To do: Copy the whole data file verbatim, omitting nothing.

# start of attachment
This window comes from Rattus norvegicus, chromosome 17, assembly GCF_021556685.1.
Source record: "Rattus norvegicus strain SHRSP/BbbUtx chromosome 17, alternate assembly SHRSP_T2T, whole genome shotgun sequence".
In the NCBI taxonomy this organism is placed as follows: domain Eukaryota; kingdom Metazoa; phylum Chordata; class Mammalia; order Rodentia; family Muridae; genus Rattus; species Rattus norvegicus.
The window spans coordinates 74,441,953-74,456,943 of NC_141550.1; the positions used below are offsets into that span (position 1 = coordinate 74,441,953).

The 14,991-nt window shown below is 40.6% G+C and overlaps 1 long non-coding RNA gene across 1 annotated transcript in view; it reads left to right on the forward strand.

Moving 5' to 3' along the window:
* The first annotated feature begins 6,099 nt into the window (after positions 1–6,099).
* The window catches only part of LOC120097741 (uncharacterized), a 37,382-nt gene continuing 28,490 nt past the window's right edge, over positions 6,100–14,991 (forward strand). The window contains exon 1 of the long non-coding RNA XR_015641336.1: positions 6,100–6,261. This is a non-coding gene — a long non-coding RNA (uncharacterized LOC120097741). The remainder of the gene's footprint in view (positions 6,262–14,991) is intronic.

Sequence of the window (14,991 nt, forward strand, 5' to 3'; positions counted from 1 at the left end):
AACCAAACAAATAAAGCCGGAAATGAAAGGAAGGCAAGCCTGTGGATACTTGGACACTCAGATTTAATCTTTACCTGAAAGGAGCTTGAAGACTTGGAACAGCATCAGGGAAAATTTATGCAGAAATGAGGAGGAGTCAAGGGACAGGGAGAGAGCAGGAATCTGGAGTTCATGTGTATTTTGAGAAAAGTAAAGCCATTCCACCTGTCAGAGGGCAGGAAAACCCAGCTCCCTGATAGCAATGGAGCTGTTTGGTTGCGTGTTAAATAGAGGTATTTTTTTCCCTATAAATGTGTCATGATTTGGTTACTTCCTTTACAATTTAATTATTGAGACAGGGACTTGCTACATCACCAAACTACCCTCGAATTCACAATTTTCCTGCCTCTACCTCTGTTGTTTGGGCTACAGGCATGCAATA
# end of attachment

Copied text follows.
This window comes from Rattus norvegicus, chromosome 17, assembly GCF_021556685.1.
Source record: "Rattus norvegicus strain SHRSP/BbbUtx chromosome 17, alternate assembly SHRSP_T2T, whole genome shotgun sequence".
In the NCBI taxonomy this organism is placed as follows: domain Eukaryota; kingdom Metazoa; phylum Chordata; class Mammalia; order Rodentia; family Muridae; genus Rattus; species Rattus norvegicus.
The window spans coordinates 74,441,953-74,456,943 of NC_141550.1; the positions used below are offsets into that span (position 1 = coordinate 74,441,953).

The 14,991-nt window shown below is 40.6% G+C and overlaps 1 long non-coding RNA gene across 1 annotated transcript in view; it reads left to right on the forward strand.

Moving 5' to 3' along the window:
* The first annotated feature begins 6,099 nt into the window (after positions 1–6,099).
* The window catches only part of LOC120097741 (uncharacterized), a 37,382-nt gene continuing 28,490 nt past the window's right edge, over positions 6,100–14,991 (forward strand). The window contains exon 1 of the long non-coding RNA XR_015641336.1: positions 6,100–6,261. This is a non-coding gene — a long non-coding RNA (uncharacterized LOC120097741). The remainder of the gene's footprint in view (positions 6,262–14,991) is intronic.

Sequence of the window (14,991 nt, forward strand, 5' to 3'; positions counted from 1 at the left end):
AACCAAACAAATAAAGCCGGAAATGAAAGGAAGGCAAGCCTGTGGATACTTGGACACTCAGATTTAATCTTTACCTGAAAGGAGCTTGAAGACTTGGAACAGCATCAGGGAAAATTTATGCAGAAATGAGGAGGAGTCAAGGGACAGGGAGAGAGCAGGAATCTGGAGTTCATGTGTATTTTGAGAAAAGTAAAGCCATTCCACCTGTCAGAGGGCAGGAAAACCCAGCTCCCTGATAGCAATGGAGCTGTTTGGTTGCGTGTTAAATAGAGGTATTTTTTTCCCTATAAATGTGTCATGATTTGGTTACTTCCTTTACAATTTAATTATTGAGACAGGGACTTGCTACATCACCAAACTACCCTCGAATTCACAATTTTCCTGCCTCTACCTCTGTTGTTTGGGCTACAGGCATGCAATA